On March 28, 2012, I had the honor and pleasure of moderating a roundtable discussion featuring Chief Judge Randall R. Rader of the Federal Circuit on the subject of the Federal Circuit Advisory Council’s recently-adopted Model Order Regarding Electronic Discovery in Patent Cases. The discussion took place before a standing-room-only crowd at the ABA’s 27th Annual Intellectual Property Law Conference in Arlington, Virginia. As is always the case with the Chief Judge, the discussion was lively and entertaining, featuring not only points to philosophically ponder but also clear and resolute directives on a number of issues.
The Model Order is the product of a special subcommittee of the Federal Circuit Advisory Council—a statutorily created body consisting of judges and lawyers charged with reviewing, studying, and making recommendations regarding the rules of practice and internal operating procedures of the court. The Model Order generally does for certain electronic discovery what the 1993 amendments to the Federal Rules of Civil Procedure did for deposition discovery; it sets limits. Among other things, the Model Order carves out email from the rest of discovery and proposes that email discovery will be limited to five custodians each running five key-word searches.
I first asked the Chief Judge what inspired him to become involved in something like electronic discovery, a subject not typically associated with practice at the appellate level. The Federal Circuit is unique, he responded, in that it was specifically created as a court with an agenda—the agenda being that of unifying, strengthening and undergirding the patent system in this country. Electronic discovery has become excessively expensive and burdensome. This slows down the enforcement system and prevents it from running efficiently. In a global economy, this could result in the U.S. patent system as a whole becoming a less-favored venue for companies looking to protect and enforce their patent rights. Placing limitations on electronic discovery is a good starting point for reducing the financial impact of patent litigation and for keeping the court and the parties focused on the merits of the case. The Chief Judge went on to note that the Model Order can and should be adapted for use in non-patent cases and custom-tailored in all cases so as to best advance these goals of reduced expense and enhanced efficiency. What the Eastern District of Texas has recently done in adopting a modified version of the Model Order is but one example of how courts can use it, he said, adding that litigants can use some or all of it by way of agreement regardless of whether their court has formally adopted it.
The Chief Judge also commented on a number of subjects not specifically related to electronic discovery, but affecting litigation expense and efficiency nonetheless. On the subject of litigation commenced by non-practicing entities, known also as patent trolls, Chief Judge Rader first noted that a party’s status does not matter as far as the merits of a case. He emphasized, however, that where a plaintiff seeks to, in his words, “perpetrate some kind of litigation blackmail” by stretching its claims far beyond their reasonable limit in hopes the defendant will settle rather than face massive discovery expenses with no real hope of early substantive disposition, that case is exceptional under 35 U.S.C § 285 and the losing plaintiff should be required to pay the prevailing defendant’s reasonably-incurred attorney fees. As he did in his comments in September 2011 accompanying the original unveiling of the Model Order, the Chief Judge called on the bar to make these motions, where appropriate, and called on the bench to have the confidence to grant them, again, where appropriate, noting that the abuse of discretion standard of review does not easily allow for reversal.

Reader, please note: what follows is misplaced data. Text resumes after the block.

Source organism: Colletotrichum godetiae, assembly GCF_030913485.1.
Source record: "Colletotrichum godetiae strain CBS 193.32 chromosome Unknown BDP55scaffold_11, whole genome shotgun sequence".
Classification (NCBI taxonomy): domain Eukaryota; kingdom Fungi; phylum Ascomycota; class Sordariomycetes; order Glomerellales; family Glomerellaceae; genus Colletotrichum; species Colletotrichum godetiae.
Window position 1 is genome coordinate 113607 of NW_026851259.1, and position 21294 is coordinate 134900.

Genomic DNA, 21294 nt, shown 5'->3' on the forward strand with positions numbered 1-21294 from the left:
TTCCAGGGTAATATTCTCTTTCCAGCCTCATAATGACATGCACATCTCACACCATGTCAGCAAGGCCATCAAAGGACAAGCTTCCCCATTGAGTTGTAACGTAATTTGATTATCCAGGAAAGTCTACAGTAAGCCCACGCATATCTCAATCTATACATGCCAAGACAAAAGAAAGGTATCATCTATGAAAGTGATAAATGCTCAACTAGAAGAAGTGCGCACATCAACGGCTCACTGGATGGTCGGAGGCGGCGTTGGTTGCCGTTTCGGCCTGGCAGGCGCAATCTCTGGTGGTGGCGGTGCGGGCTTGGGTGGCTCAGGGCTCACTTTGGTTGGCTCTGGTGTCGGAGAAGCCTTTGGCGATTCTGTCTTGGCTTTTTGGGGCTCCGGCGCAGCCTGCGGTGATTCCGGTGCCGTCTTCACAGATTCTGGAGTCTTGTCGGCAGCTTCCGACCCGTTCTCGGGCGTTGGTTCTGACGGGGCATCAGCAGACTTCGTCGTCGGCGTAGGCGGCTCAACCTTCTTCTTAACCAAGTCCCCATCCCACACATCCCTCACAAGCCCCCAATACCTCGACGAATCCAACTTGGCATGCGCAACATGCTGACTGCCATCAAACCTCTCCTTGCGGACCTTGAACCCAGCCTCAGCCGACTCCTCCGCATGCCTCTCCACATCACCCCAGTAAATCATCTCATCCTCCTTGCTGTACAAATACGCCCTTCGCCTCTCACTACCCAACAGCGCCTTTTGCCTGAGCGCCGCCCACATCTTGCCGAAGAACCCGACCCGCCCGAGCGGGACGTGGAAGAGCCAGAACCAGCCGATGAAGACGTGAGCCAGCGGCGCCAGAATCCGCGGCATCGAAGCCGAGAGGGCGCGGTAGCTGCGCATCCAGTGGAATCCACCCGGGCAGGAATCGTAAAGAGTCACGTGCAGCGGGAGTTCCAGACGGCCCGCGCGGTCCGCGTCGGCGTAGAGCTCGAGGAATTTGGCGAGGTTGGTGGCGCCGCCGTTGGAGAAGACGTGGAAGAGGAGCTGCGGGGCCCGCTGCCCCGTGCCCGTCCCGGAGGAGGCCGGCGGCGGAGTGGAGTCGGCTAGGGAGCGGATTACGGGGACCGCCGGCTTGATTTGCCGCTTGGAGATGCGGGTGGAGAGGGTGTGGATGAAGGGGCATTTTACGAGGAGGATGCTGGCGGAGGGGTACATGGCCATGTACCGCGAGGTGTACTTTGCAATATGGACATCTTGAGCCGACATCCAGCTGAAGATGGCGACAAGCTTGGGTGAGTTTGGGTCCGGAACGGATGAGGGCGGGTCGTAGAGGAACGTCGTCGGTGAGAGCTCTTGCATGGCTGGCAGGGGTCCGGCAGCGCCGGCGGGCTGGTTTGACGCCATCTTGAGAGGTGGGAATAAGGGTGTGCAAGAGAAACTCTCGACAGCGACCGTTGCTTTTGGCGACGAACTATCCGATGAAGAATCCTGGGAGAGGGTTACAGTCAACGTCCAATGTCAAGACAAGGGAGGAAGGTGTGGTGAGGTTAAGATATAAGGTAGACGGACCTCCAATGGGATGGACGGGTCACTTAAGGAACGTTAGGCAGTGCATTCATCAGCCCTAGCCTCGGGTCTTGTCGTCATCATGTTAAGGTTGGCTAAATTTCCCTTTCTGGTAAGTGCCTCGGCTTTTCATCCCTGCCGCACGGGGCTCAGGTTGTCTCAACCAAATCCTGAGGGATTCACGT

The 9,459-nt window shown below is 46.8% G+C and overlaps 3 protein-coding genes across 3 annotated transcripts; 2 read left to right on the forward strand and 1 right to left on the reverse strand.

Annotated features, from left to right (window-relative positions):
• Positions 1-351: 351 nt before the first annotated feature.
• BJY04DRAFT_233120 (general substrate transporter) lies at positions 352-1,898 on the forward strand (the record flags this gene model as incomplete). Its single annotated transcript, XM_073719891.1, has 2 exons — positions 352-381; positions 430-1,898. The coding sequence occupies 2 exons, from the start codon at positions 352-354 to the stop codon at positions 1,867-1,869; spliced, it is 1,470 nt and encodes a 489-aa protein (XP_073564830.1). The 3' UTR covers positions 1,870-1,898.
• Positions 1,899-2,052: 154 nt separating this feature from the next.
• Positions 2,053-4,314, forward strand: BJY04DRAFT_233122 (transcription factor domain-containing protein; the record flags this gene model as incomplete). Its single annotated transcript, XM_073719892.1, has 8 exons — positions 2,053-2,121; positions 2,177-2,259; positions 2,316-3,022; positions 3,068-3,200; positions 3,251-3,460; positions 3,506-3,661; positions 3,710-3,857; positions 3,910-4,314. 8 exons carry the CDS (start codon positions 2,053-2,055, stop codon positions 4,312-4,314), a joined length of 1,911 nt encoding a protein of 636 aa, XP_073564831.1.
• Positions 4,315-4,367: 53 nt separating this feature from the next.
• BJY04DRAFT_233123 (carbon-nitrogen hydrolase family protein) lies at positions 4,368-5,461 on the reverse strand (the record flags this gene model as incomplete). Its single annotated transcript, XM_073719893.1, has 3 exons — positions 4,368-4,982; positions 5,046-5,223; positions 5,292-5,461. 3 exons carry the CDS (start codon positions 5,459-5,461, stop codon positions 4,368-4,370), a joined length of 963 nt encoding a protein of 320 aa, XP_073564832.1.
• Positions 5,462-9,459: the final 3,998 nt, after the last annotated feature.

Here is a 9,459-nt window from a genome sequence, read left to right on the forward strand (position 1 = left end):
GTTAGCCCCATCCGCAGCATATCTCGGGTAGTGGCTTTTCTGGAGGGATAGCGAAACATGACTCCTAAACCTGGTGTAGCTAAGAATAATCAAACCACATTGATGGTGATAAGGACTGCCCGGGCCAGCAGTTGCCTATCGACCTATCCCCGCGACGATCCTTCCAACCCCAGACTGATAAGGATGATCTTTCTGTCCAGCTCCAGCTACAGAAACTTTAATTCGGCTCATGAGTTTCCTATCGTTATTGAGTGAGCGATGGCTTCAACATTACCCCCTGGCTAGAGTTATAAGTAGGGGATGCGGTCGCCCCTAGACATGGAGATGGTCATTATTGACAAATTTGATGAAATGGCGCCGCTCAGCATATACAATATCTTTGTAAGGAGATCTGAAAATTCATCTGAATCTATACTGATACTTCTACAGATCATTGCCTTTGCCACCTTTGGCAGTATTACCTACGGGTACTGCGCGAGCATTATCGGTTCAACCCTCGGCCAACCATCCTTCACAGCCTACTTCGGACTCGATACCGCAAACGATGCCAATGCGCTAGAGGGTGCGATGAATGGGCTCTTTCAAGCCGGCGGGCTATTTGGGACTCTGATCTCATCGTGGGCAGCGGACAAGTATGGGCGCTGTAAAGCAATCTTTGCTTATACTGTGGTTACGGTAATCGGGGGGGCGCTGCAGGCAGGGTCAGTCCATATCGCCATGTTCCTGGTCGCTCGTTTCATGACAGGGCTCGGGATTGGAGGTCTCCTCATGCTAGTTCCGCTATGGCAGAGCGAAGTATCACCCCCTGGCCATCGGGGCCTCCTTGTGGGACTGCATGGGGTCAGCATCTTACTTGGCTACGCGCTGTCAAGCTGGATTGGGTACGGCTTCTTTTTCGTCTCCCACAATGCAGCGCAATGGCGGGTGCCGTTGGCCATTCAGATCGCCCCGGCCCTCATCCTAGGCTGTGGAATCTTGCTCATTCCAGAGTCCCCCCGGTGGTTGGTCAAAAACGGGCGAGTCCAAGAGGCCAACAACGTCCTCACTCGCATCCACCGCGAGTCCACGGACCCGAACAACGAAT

Following up on the issue of the general unavailability of early substantive disposition in patent cases, I asked whether Iqbal and Twombly might require a higher pleading standard in some patent cases where, for example, the method accused of infringement remains unclear despite the identification of a product that might practice it. The Chief Judge agreed that Iqbal expressly holds that the level of detail required to state a claim is context-specific and that a Rule 12(b)(6) motion may in appropriate circumstances be an effective means of exiting a case early, especially where the plaintiff is unable to add the missing detail by way of amendment.
Asked by the audience to comment on his favorite provisions of the recently-passed America Invents Act, Chief Judge Rader identified the new “first-inventor-to-file” requirement as well as the updated and modified definition prior art. Both provisions enhance the compatibility of the U.S. patent system with operation in a global economy.
Finally, I asked the Chief Judge to comment on the Supreme Court’s recent decision in Mayo v. Prometheus, which held that a blood test method was an unpatentable law of nature. He declined to speak about it in any detail, citing the fact that a separate case is being sent back to him to decide in light of the Court’s holding. He did say, however, that the decision is “resounding with all of us,” adding, “We’ll have to read it again and think about what it means for us and the economy as a whole. With that in mind, we’ll revisit it in whatever forms we can.”